August 6, 2020

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Opinion

Connecting the dots of aboriginal injustice

Hey there, time traveller!
This article was published 1/6/2015 (1893 days ago), so information in it may no longer be current.

My husband asked me to go on a road trip with him a few weeks ago. I was mostly happy but a tiny bit terrified. He wanted us to go to Sioux Lookout, Ont., for the weekend to visit his old residential school.

Worst-case scenarios littered my thoughts. Would he show me unmarked graves of school children? Break down into a shuddering lump on the ground, or share stories that would give me nightmares?

A few years back, I went with my uncle to support him when he had to recount his abuses in detail to his lawyers. It was part of his residential school claim. The experience was traumatic for both of us.

My husband counts himself lucky. His parents -- both Cree Indians and residential school survivors -- worked at the residential school. His dad, the principal, was an Anglican priest. They lived at the school for two years; he and his classmates were bussed to school in town. But unlike his classmates, he went home to his parents every day.

There's something soothing about a road trip through kilometres of trees and the rocky Canadian Shield. The closer we got to Sioux Lookout, the calmer I felt. My husband was sharing his past with me and our four-year-old daughter.

I used to think when it came to residential schools I was on the outside looking in. Maybe my husband thinks of it that way, too. A casual observer of the aftermath; someone linked to it by family but still unscathed.

My education about residential schools as a child was little to nothing. Nobody talked about it. Ever.

I was four when I first heard about them. My great-grandpa Alphonse told my uncle he wasn't able to join the army because a nun threw a chalk eraser at him for talking in class. The blow broke his eardrum and made him deaf in that ear.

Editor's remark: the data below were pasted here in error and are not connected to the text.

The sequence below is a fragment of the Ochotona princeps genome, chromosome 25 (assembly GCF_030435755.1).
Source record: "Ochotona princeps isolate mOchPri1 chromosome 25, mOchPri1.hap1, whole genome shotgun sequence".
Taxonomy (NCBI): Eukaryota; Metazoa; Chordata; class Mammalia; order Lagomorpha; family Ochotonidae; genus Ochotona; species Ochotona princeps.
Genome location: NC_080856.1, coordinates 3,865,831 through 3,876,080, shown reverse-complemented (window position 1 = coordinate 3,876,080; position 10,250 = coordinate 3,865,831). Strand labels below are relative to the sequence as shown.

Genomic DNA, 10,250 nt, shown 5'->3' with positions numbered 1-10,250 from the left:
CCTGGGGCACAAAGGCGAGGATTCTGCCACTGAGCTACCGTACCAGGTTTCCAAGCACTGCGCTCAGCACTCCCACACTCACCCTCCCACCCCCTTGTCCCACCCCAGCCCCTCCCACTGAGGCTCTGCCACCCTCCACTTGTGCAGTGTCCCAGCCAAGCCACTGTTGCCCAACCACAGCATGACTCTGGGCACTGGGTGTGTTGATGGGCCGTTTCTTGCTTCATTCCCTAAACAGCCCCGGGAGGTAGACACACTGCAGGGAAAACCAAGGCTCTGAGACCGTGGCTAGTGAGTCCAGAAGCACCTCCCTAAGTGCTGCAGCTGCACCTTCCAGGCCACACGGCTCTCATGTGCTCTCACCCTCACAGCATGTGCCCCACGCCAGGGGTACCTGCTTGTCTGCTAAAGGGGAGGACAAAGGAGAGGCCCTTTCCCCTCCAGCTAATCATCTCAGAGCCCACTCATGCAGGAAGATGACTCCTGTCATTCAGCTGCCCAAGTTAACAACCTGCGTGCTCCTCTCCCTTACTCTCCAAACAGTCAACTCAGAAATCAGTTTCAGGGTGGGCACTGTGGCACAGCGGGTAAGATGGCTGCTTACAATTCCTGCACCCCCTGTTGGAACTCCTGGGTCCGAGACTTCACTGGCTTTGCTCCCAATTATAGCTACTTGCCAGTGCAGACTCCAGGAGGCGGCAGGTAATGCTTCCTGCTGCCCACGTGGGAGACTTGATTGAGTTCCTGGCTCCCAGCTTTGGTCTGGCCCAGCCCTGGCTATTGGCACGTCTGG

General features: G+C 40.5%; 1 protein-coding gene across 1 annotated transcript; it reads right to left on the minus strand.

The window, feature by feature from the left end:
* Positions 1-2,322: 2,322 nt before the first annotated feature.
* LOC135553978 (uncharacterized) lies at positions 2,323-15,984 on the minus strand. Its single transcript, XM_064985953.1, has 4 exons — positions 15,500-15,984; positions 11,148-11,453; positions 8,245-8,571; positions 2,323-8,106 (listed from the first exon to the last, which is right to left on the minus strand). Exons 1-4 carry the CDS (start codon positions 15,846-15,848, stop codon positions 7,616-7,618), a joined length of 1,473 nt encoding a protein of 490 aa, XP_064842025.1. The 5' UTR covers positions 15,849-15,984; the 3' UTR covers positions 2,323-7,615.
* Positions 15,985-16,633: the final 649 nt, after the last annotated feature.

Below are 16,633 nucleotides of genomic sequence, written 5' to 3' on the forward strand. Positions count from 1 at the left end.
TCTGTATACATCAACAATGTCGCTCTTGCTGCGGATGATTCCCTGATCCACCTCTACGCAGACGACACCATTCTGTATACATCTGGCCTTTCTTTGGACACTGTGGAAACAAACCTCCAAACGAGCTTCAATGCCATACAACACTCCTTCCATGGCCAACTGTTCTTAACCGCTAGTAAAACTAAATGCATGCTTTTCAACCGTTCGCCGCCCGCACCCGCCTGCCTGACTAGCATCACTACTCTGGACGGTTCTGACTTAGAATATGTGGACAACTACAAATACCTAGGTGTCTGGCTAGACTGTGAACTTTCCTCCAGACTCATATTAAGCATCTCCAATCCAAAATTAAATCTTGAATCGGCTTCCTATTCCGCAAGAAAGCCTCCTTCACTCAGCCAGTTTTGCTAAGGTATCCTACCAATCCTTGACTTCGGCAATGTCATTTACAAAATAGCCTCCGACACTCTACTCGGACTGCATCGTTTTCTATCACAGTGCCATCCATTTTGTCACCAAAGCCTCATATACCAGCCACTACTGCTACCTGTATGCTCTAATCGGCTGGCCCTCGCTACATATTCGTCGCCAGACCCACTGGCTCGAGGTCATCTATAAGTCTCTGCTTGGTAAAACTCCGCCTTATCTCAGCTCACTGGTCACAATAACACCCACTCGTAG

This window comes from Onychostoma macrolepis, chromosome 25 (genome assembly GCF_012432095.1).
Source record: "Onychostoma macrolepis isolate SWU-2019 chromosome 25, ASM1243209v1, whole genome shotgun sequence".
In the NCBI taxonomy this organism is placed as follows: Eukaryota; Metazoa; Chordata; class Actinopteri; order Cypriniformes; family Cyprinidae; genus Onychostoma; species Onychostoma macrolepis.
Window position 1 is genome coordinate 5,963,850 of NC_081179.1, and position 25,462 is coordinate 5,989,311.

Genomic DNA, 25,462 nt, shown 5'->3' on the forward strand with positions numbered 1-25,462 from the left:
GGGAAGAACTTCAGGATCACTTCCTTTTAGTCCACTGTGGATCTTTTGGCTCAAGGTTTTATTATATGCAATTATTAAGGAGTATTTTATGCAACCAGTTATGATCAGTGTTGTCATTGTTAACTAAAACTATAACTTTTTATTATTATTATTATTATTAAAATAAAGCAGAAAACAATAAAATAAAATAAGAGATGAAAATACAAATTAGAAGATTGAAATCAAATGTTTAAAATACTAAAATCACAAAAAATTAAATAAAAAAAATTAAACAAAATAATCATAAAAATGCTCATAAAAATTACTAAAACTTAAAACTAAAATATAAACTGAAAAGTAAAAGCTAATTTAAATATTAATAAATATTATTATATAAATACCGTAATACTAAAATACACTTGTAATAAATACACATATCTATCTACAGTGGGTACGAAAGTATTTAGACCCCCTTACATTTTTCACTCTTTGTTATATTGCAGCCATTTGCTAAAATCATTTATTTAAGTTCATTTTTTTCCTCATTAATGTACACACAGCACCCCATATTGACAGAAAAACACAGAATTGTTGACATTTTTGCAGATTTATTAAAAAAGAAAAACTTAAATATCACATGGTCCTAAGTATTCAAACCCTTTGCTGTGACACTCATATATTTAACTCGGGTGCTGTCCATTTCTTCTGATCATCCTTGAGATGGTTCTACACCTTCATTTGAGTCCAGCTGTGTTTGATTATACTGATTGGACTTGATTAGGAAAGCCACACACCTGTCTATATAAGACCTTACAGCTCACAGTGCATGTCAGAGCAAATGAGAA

That was it.

But over the years, I've learned a few things.

I've learned fancy words such as intergenerational trauma, post traumatic stress disorder, decolonization, and lateral violence. I've come to know their meaning as a key to understanding my family and my people.

I've also finally accepted the fact I was not an untouchable. That some of the abuses I've suffered in my life are linked to these schools. And with that knowledge I've been able to move on and forgive.

I learned from my uncle who passed away at 54, two years ago, that no matter what goes wrong in your life, or any mistakes you make, it's never too late to try to make things right.

The best lesson my great-grandfather taught me when I was a kid was to listen.

So, that's what I did as we drove around that windy little peninsula where my husband's childhood memories still play hide-and-seek among the trees. The old school is gone but he told stories while we took pictures of the shoreline, the memorial, and the train tracks the kids who ran away went down.

Did some kids never come back? I didn't ask.

He laid down tobacco for a schoolmate who committed suicide years later, and then we left.

It's the past, it's done. Get over it.

Canadians who say it's time for residential school survivors to stop telling their stories, or "we've heard enough" are full of crap. This isn't over.

Look around. The residential school experience is alive and well.

Until you can look at today's homeless people and see the connection to those schools, this isn't over. When you can read about the crisis our child welfare system is in and understand it is the outcome of residential schools, this isn't over.

Until we start to do something about the abuses, poverty and racism that groom our girls into missing and murdered women, this is far from over.

If you don't see the connections, you need to keep listening.

It is most certainly not about blame, but seeing the relationship between what happened then and what's going on now.

We need to own up to our history -- and to Canada's role in perpetrating a "kinder" than most, but still ghastly, genocide on aboriginal children.

 

Colleen Simard is a mom of two who lives in Winnipeg's North End.

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